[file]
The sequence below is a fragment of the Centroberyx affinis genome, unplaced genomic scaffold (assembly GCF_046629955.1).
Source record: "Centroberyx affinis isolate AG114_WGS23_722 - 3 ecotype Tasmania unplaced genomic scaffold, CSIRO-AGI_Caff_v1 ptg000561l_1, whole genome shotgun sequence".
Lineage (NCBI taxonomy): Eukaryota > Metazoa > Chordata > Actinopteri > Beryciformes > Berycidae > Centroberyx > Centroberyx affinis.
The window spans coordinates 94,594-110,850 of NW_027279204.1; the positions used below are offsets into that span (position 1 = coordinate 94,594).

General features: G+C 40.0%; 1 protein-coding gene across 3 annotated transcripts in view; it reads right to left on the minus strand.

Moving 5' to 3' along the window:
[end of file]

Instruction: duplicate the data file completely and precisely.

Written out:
The sequence below is a fragment of the Centroberyx affinis genome, unplaced genomic scaffold (assembly GCF_046629955.1).
Source record: "Centroberyx affinis isolate AG114_WGS23_722 - 3 ecotype Tasmania unplaced genomic scaffold, CSIRO-AGI_Caff_v1 ptg000561l_1, whole genome shotgun sequence".
Lineage (NCBI taxonomy): Eukaryota > Metazoa > Chordata > Actinopteri > Beryciformes > Berycidae > Centroberyx > Centroberyx affinis.
The window spans coordinates 94,594-110,850 of NW_027279204.1; the positions used below are offsets into that span (position 1 = coordinate 94,594).

General features: G+C 40.0%; 1 protein-coding gene across 3 annotated transcripts in view; it reads right to left on the minus strand.

Moving 5' to 3' along the window: